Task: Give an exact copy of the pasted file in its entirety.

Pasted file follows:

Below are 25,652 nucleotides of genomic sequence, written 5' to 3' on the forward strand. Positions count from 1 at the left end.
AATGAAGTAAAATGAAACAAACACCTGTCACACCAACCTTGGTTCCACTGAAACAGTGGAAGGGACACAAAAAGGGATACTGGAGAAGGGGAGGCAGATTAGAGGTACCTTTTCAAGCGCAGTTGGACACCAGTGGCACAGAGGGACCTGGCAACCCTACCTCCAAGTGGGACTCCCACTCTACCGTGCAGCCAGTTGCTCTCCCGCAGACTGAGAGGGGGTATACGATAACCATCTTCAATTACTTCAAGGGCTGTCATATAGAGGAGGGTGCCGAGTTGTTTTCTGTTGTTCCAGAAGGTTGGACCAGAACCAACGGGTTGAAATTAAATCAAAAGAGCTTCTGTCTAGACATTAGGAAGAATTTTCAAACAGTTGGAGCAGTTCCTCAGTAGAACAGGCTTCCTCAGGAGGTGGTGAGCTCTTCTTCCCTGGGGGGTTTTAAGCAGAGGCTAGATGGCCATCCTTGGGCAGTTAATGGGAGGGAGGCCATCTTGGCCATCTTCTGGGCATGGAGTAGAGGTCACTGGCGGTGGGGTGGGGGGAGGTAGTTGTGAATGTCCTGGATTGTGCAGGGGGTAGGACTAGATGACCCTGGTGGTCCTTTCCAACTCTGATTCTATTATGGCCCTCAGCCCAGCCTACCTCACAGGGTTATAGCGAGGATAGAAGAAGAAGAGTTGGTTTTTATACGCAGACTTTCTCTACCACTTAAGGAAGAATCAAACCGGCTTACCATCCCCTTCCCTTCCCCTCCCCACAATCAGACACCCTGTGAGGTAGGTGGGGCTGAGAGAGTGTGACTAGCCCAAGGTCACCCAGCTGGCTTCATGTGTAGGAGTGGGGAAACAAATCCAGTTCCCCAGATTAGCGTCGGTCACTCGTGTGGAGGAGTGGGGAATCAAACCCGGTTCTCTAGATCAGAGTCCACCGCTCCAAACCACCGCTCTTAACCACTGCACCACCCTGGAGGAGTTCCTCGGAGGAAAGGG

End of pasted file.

Below are 25,652 nucleotides of genomic sequence, written 5' to 3' on the forward strand. Positions count from 1 at the left end.
AATGAAGTAAAATGAAACAAACACCTGTCACACCAACCTTGGTTCCACTGAAACAGTGGAAGGGACACAAAAAGGGATACTGGAGAAGGGGAGGCAGATTAGAGGTACCTTTTCAAGCGCAGTTGGACACCAGTGGCACAGAGGGACCTGGCAACCCTACCTCCAAGTGGGACTCCCACTCTACCGTGCAGCCAGTTGCTCTCCCGCAGACTGAGAGGGGGTATACGATAACCATCTTCAATTACTTCAAGGGCTGTCATATAGAGGAGGGTGCCGAGTTGTTTTCTGTTGTTCCAGAAGGTTGGACCAGAACCAACGGGTTGAAATTAAATCAAAAGAGCTTCTGTCTAGACATTAGGAAGAATTTTCAAACAGTTGGAGCAGTTCCTCAGTAGAACAGGCTTCCTCAGGAGGTGGTGAGCTCTTCTTCCCTGGGGGGTTTTAAGCAGAGGCTAGATGGCCATCCTTGGGCAGTTAATGGGAGGGAGGCCATCTTGGCCATCTTCTGGGCATGGAGTAGAGGTCACTGGCGGTGGGGTGGGGGGAGGTAGTTGTGAATGTCCTGGATTGTGCAGGGGGTAGGACTAGATGACCCTGGTGGTCCTTTCCAACTCTGATTCTATTATGGCCCTCAGCCCAGCCTACCTCACAGGGTTATAGCGAGGATAGAAGAAGAAGAGTTGGTTTTTATACGCAGACTTTCTCTACCACTTAAGGAAGAATCAAACCGGCTTACCATCCCCTTCCCTTCCCCTCCCCACAATCAGACACCCTGTGAGGTAGGTGGGGCTGAGAGAGTGTGACTAGCCCAAGGTCACCCAGCTGGCTTCATGTGTAGGAGTGGGGAAACAAATCCAGTTCCCCAGATTAGCGTCGGTCACTCGTGTGGAGGAGTGGGGAATCAAACCCGGTTCTCTAGATCAGAGTCCACCGCTCCAAACCACCGCTCTTAACCACTGCACCACCCTGGAGGAGTTCCTCGGAGGAAAGGG